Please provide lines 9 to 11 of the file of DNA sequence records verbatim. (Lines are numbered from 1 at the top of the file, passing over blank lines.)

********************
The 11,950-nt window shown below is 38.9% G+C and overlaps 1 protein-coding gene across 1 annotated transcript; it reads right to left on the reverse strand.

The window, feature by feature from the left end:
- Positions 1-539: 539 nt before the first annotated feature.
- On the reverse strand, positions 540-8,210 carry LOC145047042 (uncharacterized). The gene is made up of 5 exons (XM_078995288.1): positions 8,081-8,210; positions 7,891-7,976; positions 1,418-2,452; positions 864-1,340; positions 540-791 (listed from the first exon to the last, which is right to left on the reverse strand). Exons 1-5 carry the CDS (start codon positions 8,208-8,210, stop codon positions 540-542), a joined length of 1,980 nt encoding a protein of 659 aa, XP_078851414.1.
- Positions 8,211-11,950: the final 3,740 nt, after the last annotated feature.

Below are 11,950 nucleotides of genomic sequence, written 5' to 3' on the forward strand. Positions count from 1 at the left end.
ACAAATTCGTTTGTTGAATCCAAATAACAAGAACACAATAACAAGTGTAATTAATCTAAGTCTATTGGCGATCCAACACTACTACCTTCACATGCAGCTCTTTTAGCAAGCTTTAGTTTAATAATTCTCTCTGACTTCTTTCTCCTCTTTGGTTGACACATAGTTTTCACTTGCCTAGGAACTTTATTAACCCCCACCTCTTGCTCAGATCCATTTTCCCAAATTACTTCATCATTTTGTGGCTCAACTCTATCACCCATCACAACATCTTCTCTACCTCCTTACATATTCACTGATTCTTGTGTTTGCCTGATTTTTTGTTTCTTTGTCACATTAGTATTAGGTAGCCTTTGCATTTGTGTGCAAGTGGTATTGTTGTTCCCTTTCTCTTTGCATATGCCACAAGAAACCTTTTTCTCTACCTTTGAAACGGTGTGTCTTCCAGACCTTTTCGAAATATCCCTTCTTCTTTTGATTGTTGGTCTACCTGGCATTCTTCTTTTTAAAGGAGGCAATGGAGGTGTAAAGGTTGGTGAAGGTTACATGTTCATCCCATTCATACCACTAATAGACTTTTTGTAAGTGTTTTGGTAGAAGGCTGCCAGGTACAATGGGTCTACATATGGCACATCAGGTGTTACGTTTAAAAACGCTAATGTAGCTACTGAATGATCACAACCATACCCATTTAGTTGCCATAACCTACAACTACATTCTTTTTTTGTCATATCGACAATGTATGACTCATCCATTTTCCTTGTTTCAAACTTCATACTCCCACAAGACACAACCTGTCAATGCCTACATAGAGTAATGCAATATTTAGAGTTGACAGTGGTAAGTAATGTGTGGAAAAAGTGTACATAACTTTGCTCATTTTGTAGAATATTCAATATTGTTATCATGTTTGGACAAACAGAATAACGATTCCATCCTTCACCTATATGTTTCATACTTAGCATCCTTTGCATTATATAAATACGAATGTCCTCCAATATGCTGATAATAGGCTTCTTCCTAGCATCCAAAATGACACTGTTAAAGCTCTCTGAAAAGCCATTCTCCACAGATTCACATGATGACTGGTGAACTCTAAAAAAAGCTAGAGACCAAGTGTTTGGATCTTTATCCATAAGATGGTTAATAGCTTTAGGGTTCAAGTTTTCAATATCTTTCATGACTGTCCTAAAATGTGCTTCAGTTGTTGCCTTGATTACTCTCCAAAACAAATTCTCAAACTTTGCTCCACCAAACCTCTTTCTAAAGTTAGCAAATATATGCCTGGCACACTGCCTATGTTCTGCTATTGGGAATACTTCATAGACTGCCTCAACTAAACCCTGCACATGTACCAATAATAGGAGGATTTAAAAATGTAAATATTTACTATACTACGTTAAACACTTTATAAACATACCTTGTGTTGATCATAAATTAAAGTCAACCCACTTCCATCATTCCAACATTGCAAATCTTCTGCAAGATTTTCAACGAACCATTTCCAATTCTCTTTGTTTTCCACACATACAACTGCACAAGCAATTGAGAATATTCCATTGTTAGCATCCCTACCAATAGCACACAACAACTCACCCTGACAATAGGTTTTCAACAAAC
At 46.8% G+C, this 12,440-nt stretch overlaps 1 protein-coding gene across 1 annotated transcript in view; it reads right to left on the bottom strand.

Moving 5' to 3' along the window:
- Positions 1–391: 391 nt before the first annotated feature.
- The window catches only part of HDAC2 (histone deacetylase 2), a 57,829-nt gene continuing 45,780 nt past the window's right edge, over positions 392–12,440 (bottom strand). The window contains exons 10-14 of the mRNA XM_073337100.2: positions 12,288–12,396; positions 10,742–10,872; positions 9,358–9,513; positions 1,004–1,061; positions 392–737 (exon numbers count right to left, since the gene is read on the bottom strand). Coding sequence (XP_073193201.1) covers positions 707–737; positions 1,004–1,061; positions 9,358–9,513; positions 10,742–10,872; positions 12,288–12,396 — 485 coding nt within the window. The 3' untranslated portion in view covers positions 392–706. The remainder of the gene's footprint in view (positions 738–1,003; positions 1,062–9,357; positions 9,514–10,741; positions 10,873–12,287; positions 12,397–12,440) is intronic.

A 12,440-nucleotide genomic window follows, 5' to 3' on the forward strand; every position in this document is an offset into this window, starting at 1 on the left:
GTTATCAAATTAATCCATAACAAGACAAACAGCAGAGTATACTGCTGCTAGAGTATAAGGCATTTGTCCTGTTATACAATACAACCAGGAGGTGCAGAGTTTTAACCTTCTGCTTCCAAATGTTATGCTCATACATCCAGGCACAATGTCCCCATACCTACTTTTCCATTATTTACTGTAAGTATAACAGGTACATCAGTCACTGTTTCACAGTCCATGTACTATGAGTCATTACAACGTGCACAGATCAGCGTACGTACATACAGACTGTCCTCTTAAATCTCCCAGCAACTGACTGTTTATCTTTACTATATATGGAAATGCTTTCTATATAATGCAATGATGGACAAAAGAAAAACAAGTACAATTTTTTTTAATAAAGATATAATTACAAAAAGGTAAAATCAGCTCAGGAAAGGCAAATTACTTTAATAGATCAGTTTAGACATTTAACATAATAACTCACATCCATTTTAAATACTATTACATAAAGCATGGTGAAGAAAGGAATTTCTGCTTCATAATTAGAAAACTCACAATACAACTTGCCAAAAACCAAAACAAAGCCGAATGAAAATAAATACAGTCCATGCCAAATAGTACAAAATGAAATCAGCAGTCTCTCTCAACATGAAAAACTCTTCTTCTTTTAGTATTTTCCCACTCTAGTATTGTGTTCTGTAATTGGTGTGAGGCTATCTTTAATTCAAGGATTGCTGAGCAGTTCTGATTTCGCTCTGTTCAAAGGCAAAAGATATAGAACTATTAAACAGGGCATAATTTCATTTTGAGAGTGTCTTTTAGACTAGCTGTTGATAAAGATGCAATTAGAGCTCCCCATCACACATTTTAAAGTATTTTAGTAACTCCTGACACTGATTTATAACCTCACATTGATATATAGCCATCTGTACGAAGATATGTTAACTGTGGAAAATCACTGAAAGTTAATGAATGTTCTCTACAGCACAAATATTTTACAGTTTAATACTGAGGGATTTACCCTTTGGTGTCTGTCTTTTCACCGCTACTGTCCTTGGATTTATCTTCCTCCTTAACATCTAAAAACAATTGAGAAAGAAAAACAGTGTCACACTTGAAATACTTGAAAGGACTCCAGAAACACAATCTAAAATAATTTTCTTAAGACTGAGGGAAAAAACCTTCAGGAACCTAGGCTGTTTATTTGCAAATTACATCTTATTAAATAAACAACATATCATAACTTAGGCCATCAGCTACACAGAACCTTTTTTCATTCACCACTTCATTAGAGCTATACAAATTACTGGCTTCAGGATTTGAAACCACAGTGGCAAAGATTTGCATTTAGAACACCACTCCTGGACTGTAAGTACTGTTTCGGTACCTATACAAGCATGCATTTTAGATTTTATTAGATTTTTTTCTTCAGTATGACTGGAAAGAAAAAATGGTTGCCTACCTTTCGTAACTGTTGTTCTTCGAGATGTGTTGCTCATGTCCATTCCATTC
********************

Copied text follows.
Moving 5' to 3' along the window:
- Positions 1–391: 391 nt before the first annotated feature.
- The window catches only part of HDAC2 (histone deacetylase 2), a 57,829-nt gene continuing 45,780 nt past the window's right edge, over positions 392–12,440 (bottom strand). The window contains exons 10-14 of the mRNA XM_073337100.2: positions 12,288–12,396; positions 10,742–10,872; positions 9,358–9,513; positions 1,004–1,061; positions 392–737 (exon numbers count right to left, since the gene is read on the bottom strand). Coding sequence (XP_073193201.1) covers positions 707–737; positions 1,004–1,061; positions 9,358–9,513; positions 10,742–10,872; positions 12,288–12,396 — 485 coding nt within the window. The 3' untranslated portion in view covers positions 392–706. The remainder of the gene's footprint in view (positions 738–1,003; positions 1,062–9,357; positions 9,514–10,741; positions 10,873–12,287; positions 12,397–12,440) is intronic.